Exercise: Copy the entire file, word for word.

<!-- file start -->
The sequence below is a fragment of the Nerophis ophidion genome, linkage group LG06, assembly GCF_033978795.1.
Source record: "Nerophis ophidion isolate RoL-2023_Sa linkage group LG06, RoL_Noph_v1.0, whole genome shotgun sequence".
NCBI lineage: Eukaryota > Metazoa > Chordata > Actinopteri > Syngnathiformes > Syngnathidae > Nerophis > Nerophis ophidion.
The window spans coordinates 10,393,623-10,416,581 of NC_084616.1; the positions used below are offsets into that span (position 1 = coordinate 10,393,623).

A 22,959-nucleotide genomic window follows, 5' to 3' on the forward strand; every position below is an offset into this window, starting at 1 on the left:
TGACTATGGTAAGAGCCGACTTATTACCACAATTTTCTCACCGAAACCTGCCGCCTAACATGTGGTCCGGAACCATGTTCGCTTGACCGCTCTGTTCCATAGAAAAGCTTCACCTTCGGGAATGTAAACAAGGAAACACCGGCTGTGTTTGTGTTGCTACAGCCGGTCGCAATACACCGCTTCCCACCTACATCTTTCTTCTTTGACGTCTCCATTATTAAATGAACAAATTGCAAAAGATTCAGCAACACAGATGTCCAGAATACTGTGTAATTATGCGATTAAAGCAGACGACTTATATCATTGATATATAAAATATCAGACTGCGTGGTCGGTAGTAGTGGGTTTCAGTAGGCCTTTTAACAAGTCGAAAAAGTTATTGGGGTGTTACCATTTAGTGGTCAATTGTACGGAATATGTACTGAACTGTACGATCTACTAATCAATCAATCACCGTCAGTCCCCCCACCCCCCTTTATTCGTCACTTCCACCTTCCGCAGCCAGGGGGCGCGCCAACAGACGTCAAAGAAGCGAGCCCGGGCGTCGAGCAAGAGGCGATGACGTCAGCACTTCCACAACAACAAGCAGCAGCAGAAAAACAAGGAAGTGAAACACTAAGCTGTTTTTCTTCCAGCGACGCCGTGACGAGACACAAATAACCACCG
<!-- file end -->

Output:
The sequence below is a fragment of the Nerophis ophidion genome, linkage group LG06, assembly GCF_033978795.1.
Source record: "Nerophis ophidion isolate RoL-2023_Sa linkage group LG06, RoL_Noph_v1.0, whole genome shotgun sequence".
NCBI lineage: Eukaryota > Metazoa > Chordata > Actinopteri > Syngnathiformes > Syngnathidae > Nerophis > Nerophis ophidion.
The window spans coordinates 10,393,623-10,416,581 of NC_084616.1; the positions used below are offsets into that span (position 1 = coordinate 10,393,623).

A 22,959-nucleotide genomic window follows, 5' to 3' on the forward strand; every position below is an offset into this window, starting at 1 on the left:
TGACTATGGTAAGAGCCGACTTATTACCACAATTTTCTCACCGAAACCTGCCGCCTAACATGTGGTCCGGAACCATGTTCGCTTGACCGCTCTGTTCCATAGAAAAGCTTCACCTTCGGGAATGTAAACAAGGAAACACCGGCTGTGTTTGTGTTGCTACAGCCGGTCGCAATACACCGCTTCCCACCTACATCTTTCTTCTTTGACGTCTCCATTATTAAATGAACAAATTGCAAAAGATTCAGCAACACAGATGTCCAGAATACTGTGTAATTATGCGATTAAAGCAGACGACTTATATCATTGATATATAAAATATCAGACTGCGTGGTCGGTAGTAGTGGGTTTCAGTAGGCCTTTTAACAAGTCGAAAAAGTTATTGGGGTGTTACCATTTAGTGGTCAATTGTACGGAATATGTACTGAACTGTACGATCTACTAATCAATCAATCACCGTCAGTCCCCCCACCCCCCTTTATTCGTCACTTCCACCTTCCGCAGCCAGGGGGCGCGCCAACAGACGTCAAAGAAGCGAGCCCGGGCGTCGAGCAAGAGGCGATGACGTCAGCACTTCCACAACAACAAGCAGCAGCAGAAAAACAAGGAAGTGAAACACTAAGCTGTTTTTCTTCCAGCGACGCCGTGACGAGACACAAATAACCACCG